Musician Adam Stern grew up near Indian Rock in North Berkeley and his local roots weave through his eclectic music style which runs the gamut from folk, rock and blues to world rhythms. His songs convey messages of hope, peace, and coexistence in a time, he says, when we need it the most. Now pursuing his music career in Los Angeles (watch his Valentine’s video shot there, below), Stern recently released his latest album, “Cosmicology”. Berkeleyside had a chance to quiz Stern about his music and his outlook — and, of course, we asked him to spill the beans about Berkeley.
How would you describe your music?
I make Organic Pop.
How long have you been a musician?
Music has been the guiding force in my life as far back as I can remember. I joined my first band when I was 12. I’d say I became a musician not too long after. I used to go out as a street performer with my acoustic guitar in front of Peet’s Coffee shops around the Bay and at various BART stations singing Grateful Dead, James Taylor, Cat Stevens and Bob Marley covers, mixing in an original or two.
I’d do this during the day and then look for open mics and places to sing by night. I was writing songs, so I started recording them on a small set-up in my room, layering parts and vocal harmonies and such. That’s kinda how it all kicked.
What role has Berkeley played in your life and career?
My music grows directly out of being born and raised in Berkeley. You get exposed to a lot coming up in Berkeley. My father took me very often as a child to places like The Freight & Salvage, La Peňa, Ashkenaz, and exposed me to the rich folk and songwriter tradition of Berkeley and the Bay. Those institutions were very influential on me and are very important to me.
Then you grow up at the Solano Stroll and around town as a kid — I remember being entranced by capoeira music and dance in the streets, drum circles in the quad on campus, hustlin’ jivin’ comedian beggars and poets on Telegraph Avenue, (sometimes naked) demonstrators with backpacks and boomboxes, skate and bike culture, and street musicians — you see so much. All this in addition to being raised on the popular music of my parents and grandparents, compounded by my experience growing up in the 90s which was an incredibly diverse and vibrant time in mainstream music.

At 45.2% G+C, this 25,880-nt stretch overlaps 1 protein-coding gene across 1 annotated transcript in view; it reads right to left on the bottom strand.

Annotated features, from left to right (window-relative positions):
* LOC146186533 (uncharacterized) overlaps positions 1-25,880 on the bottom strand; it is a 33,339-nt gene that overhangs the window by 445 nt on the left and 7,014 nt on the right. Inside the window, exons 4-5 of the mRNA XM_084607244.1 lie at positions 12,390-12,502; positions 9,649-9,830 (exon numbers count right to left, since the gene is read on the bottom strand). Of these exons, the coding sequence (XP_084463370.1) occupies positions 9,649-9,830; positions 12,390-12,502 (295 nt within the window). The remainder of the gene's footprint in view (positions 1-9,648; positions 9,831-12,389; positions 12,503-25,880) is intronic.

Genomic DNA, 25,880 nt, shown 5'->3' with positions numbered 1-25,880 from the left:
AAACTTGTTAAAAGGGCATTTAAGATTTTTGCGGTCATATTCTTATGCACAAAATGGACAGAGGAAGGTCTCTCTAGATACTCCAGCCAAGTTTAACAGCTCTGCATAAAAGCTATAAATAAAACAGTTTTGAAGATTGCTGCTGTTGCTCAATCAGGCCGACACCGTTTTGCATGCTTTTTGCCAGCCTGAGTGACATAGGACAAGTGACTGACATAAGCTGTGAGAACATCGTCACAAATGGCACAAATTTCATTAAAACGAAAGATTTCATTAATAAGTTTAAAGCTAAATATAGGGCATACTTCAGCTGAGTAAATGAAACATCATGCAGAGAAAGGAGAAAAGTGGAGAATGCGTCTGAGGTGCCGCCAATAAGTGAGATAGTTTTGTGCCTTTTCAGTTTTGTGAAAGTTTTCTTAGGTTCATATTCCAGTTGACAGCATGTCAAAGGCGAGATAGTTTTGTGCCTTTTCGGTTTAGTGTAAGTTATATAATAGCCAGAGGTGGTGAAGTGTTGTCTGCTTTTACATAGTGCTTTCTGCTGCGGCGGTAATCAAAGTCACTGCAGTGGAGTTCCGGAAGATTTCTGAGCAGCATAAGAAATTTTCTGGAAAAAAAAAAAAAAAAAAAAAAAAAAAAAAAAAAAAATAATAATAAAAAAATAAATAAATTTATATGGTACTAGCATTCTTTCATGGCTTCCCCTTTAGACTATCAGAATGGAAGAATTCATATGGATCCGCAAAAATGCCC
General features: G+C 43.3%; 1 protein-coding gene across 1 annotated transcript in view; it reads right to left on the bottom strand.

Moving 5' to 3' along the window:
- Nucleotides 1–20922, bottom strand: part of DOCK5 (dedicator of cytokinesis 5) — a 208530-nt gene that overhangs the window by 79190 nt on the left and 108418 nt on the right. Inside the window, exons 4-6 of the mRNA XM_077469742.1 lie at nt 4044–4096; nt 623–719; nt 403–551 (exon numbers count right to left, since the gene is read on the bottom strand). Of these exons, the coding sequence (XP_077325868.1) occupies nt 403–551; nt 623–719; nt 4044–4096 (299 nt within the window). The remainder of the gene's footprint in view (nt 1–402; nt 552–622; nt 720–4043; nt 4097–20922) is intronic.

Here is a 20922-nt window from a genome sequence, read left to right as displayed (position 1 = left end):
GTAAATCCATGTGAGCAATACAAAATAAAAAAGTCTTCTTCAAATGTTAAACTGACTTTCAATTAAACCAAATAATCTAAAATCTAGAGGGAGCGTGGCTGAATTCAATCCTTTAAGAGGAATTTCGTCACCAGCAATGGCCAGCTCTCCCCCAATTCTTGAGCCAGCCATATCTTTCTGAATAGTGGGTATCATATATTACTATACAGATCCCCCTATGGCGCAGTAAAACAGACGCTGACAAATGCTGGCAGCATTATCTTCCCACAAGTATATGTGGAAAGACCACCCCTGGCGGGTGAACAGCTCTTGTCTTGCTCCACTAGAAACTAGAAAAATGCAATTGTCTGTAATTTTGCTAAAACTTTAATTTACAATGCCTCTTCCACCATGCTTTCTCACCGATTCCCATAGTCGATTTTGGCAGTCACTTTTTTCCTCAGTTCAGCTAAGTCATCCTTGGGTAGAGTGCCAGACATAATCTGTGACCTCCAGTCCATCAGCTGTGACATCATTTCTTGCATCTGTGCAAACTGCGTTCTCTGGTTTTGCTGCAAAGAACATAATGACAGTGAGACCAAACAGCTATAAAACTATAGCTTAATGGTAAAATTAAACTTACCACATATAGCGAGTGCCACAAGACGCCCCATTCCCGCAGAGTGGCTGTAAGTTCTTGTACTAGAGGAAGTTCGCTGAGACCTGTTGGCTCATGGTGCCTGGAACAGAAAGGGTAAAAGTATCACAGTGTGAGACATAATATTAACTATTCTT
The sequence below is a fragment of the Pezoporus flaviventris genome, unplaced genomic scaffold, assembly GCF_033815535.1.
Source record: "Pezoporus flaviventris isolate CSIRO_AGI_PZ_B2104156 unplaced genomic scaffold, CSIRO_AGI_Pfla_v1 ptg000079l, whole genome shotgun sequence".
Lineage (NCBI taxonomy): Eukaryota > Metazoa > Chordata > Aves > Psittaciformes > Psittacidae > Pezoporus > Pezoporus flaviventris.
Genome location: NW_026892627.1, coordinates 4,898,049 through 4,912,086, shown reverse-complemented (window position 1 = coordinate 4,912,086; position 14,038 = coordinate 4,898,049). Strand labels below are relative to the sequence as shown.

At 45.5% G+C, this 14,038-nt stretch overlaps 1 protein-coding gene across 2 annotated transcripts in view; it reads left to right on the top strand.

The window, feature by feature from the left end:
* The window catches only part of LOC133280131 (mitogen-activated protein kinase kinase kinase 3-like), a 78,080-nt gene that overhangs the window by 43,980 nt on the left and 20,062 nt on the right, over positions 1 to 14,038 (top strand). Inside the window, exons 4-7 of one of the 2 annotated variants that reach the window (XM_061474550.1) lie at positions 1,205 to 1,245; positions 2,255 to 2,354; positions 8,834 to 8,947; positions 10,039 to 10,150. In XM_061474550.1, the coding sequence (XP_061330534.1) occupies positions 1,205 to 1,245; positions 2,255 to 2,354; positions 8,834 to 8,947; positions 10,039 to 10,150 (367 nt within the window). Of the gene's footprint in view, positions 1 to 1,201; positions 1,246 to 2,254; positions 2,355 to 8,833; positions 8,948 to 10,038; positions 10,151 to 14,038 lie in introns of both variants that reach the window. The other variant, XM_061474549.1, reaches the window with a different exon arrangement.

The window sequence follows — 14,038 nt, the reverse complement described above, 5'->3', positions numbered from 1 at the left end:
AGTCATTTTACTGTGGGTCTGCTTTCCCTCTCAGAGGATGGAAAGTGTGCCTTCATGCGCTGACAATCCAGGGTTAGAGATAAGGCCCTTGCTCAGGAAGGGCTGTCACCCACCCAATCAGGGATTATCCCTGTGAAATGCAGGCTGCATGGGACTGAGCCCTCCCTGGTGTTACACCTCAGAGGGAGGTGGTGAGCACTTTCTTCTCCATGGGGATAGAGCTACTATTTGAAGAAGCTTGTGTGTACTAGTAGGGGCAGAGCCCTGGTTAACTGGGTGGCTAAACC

It’s because of the diversity of my early exposure to music that my whole life I’ve always gravitated and resonated completely with reggae, rock, hip-hop, funk, soul, R&B, singer-songwriters and folk music, as well as other styles and rhythms from around the world. To me it’s all music and it all speaks to me on the deepest levels. What I love most is a good song though. So organic pop is my innate fusion of all these styles through the prism of my spirit, manifested within a pop song structure.
Where do you live now and what are you up to?
I’m currently based in Los Angeles. I wish I could come home more often, my Cheese Board, Zachary’s and La Farine intake is at unhealthy and dangerously low levels. I’m hoping to remedy it ASAP and be home over the summer to rock at least one big show in the Bay. I just finished a big stint in the studio recording my latest album “Cosmicology” so I’m excited about getting this music out to more people and taking it to new places.
Your new album “Cosmicology” tackles war, immigration, climate change and more. Why the dark subjects? Are you hopeful or gloomy about these issues?
I’m hopeful. “Cosmicology” is about achieving our highest potential as human beings both individually and collectively. It’s a record about hope, love, compassion and coexistence. I say in the first song on the record, “Light is much brighter in the darkness.” I won’t give up my hope and I pray you won’t either. I firmly believe we can and we will innovate our way through whatever mess, whatever darkness we find ourselves in. Bottom line, hindsight always offers a clearer perspective and I see no reason for a doomsday scenario, or mushroom clouds to burst before we realize our differences are not as powerful as the things that unite us as human beings — and we remember that we’re all on the same team here. We are either going to kill each other or we are going to learn to coexist and come together. I believe the crises we see on our planet are shifting our consciousness to successfully adapt for the latter.
What’s your favorite thing to do when you come back home to Berkeley?
I really enjoy eating a lot, we’re a special force in the world as far as food and wine are concerned so I try to capitalize on that as much as possible when back in town. Of course, the best is seeing my family and friends, hanging out and catching the exquisite sunsets and sunrises especially at the various rocks and up on Grizzly Peak.
My favorite thing is wandering through Berkeley walking my dog Moses Blue! If I’m home, you’re likely to catch me just aimlessly rambling Mendocino Path, through John Hinkel Park, up and through the Rose Garden, over into South Berkeley and back around again. Having Moses Blue at my side — witnessing his fascination and sheer joy experiencing the richness of the smells and the nature that is everywhere throughout Berkeley — it makes me so grateful and proud of my home. His presence enhances my own already enormous appreciation and makes the experience awfully magical and soulfully restorative.
So that’s my favorite thing to do, kinda homebody-ish but whatever, I like to just chill.